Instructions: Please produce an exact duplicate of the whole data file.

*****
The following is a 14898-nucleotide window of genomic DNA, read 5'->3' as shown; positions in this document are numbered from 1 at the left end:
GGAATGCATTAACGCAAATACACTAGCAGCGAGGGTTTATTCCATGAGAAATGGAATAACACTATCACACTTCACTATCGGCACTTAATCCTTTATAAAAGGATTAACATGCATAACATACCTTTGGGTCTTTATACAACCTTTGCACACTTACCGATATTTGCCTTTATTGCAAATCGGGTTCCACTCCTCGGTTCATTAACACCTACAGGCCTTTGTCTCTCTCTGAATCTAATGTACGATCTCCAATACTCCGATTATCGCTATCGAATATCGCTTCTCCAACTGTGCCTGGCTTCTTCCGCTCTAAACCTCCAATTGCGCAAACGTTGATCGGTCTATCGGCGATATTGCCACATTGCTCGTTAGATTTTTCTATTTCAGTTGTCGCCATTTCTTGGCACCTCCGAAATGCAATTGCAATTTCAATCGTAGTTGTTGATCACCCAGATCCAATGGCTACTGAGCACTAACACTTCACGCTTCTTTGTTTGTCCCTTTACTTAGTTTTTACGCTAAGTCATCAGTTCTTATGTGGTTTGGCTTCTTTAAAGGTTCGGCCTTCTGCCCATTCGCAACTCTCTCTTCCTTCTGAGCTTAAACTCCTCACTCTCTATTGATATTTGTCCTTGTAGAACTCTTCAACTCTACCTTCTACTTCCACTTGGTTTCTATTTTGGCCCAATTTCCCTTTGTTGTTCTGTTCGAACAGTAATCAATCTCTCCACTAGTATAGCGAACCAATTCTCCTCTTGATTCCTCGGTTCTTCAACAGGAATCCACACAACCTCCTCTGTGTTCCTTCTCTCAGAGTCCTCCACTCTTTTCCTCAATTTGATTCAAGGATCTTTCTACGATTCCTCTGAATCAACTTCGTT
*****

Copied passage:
The following is a 14898-nucleotide window of genomic DNA, read 5'->3' as shown; positions in this document are numbered from 1 at the left end:
GGAATGCATTAACGCAAATACACTAGCAGCGAGGGTTTATTCCATGAGAAATGGAATAACACTATCACACTTCACTATCGGCACTTAATCCTTTATAAAAGGATTAACATGCATAACATACCTTTGGGTCTTTATACAACCTTTGCACACTTACCGATATTTGCCTTTATTGCAAATCGGGTTCCACTCCTCGGTTCATTAACACCTACAGGCCTTTGTCTCTCTCTGAATCTAATGTACGATCTCCAATACTCCGATTATCGCTATCGAATATCGCTTCTCCAACTGTGCCTGGCTTCTTCCGCTCTAAACCTCCAATTGCGCAAACGTTGATCGGTCTATCGGCGATATTGCCACATTGCTCGTTAGATTTTTCTATTTCAGTTGTCGCCATTTCTTGGCACCTCCGAAATGCAATTGCAATTTCAATCGTAGTTGTTGATCACCCAGATCCAATGGCTACTGAGCACTAACACTTCACGCTTCTTTGTTTGTCCCTTTACTTAGTTTTTACGCTAAGTCATCAGTTCTTATGTGGTTTGGCTTCTTTAAAGGTTCGGCCTTCTGCCCATTCGCAACTCTCTCTTCCTTCTGAGCTTAAACTCCTCACTCTCTATTGATATTTGTCCTTGTAGAACTCTTCAACTCTACCTTCTACTTCCACTTGGTTTCTATTTTGGCCCAATTTCCCTTTGTTGTTCTGTTCGAACAGTAATCAATCTCTCCACTAGTATAGCGAACCAATTCTCCTCTTGATTCCTCGGTTCTTCAACAGGAATCCACACAACCTCCTCTGTGTTCCTTCTCTCAGAGTCCTCCACTCTTTTCCTCAATTTGATTCAAGGATCTTTCTACGATTCCTCTGAATCAACTTCGTT